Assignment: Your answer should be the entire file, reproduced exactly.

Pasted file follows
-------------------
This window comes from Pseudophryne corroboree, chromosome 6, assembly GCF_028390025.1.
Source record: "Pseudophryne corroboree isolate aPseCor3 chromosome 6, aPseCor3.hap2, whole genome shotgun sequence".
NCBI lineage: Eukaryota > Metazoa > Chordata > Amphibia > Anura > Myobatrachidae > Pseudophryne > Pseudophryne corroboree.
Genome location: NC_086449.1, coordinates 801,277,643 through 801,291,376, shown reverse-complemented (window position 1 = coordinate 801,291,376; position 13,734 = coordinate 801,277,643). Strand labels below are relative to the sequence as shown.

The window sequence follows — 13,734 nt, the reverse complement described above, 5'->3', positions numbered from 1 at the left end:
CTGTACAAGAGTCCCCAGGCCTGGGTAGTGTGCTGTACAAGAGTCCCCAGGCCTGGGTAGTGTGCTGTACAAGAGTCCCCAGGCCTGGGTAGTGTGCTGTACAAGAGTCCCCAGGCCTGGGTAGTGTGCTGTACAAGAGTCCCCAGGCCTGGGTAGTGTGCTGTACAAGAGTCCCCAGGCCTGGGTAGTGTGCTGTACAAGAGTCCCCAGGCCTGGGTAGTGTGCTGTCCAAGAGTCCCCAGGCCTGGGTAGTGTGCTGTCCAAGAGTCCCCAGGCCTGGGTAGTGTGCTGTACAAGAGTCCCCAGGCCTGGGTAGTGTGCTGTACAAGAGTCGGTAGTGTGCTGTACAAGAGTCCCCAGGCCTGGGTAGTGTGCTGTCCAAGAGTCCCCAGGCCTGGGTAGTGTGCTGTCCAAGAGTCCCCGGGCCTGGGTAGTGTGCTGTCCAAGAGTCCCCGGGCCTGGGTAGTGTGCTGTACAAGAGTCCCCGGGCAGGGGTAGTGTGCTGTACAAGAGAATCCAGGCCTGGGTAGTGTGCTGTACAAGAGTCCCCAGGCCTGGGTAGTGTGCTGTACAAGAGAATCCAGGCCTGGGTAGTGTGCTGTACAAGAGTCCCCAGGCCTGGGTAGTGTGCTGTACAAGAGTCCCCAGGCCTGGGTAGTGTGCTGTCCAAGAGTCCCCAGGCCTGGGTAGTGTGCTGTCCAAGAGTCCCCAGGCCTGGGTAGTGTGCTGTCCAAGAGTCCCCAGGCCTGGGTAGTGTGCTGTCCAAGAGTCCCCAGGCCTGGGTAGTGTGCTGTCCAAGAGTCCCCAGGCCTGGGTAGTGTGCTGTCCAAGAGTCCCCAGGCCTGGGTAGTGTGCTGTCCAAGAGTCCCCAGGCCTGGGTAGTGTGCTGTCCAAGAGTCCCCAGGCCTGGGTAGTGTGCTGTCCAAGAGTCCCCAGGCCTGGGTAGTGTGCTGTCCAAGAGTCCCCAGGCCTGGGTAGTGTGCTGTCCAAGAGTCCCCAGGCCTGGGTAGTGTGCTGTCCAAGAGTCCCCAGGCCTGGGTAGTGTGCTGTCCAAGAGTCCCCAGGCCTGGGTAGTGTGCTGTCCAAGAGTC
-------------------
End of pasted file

This window comes from Pseudophryne corroboree, chromosome 6, assembly GCF_028390025.1.
Source record: "Pseudophryne corroboree isolate aPseCor3 chromosome 6, aPseCor3.hap2, whole genome shotgun sequence".
NCBI lineage: Eukaryota > Metazoa > Chordata > Amphibia > Anura > Myobatrachidae > Pseudophryne > Pseudophryne corroboree.
Genome location: NC_086449.1, coordinates 801,277,643 through 801,291,376, shown reverse-complemented (window position 1 = coordinate 801,291,376; position 13,734 = coordinate 801,277,643). Strand labels below are relative to the sequence as shown.

The window sequence follows — 13,734 nt, the reverse complement described above, 5'->3', positions numbered from 1 at the left end:
CTGTACAAGAGTCCCCAGGCCTGGGTAGTGTGCTGTACAAGAGTCCCCAGGCCTGGGTAGTGTGCTGTACAAGAGTCCCCAGGCCTGGGTAGTGTGCTGTACAAGAGTCCCCAGGCCTGGGTAGTGTGCTGTACAAGAGTCCCCAGGCCTGGGTAGTGTGCTGTACAAGAGTCCCCAGGCCTGGGTAGTGTGCTGTACAAGAGTCCCCAGGCCTGGGTAGTGTGCTGTCCAAGAGTCCCCAGGCCTGGGTAGTGTGCTGTCCAAGAGTCCCCAGGCCTGGGTAGTGTGCTGTACAAGAGTCCCCAGGCCTGGGTAGTGTGCTGTACAAGAGTCGGTAGTGTGCTGTACAAGAGTCCCCAGGCCTGGGTAGTGTGCTGTCCAAGAGTCCCCAGGCCTGGGTAGTGTGCTGTCCAAGAGTCCCCGGGCCTGGGTAGTGTGCTGTCCAAGAGTCCCCGGGCCTGGGTAGTGTGCTGTACAAGAGTCCCCGGGCAGGGGTAGTGTGCTGTACAAGAGAATCCAGGCCTGGGTAGTGTGCTGTACAAGAGTCCCCAGGCCTGGGTAGTGTGCTGTACAAGAGAATCCAGGCCTGGGTAGTGTGCTGTACAAGAGTCCCCAGGCCTGGGTAGTGTGCTGTACAAGAGTCCCCAGGCCTGGGTAGTGTGCTGTCCAAGAGTCCCCAGGCCTGGGTAGTGTGCTGTCCAAGAGTCCCCAGGCCTGGGTAGTGTGCTGTCCAAGAGTCCCCAGGCCTGGGTAGTGTGCTGTCCAAGAGTCCCCAGGCCTGGGTAGTGTGCTGTCCAAGAGTCCCCAGGCCTGGGTAGTGTGCTGTCCAAGAGTCCCCAGGCCTGGGTAGTGTGCTGTCCAAGAGTCCCCAGGCCTGGGTAGTGTGCTGTCCAAGAGTCCCCAGGCCTGGGTAGTGTGCTGTCCAAGAGTCCCCAGGCCTGGGTAGTGTGCTGTCCAAGAGTCCCCAGGCCTGGGTAGTGTGCTGTCCAAGAGTCCCCAGGCCTGGGTAGTGTGCTGTCCAAGAGTCCCCAGGCCTGGGTAGTGTGCTGTCCAAGAGTCCCCAGGCCTGGGTAGTGTGCTGTCCAAGAGTC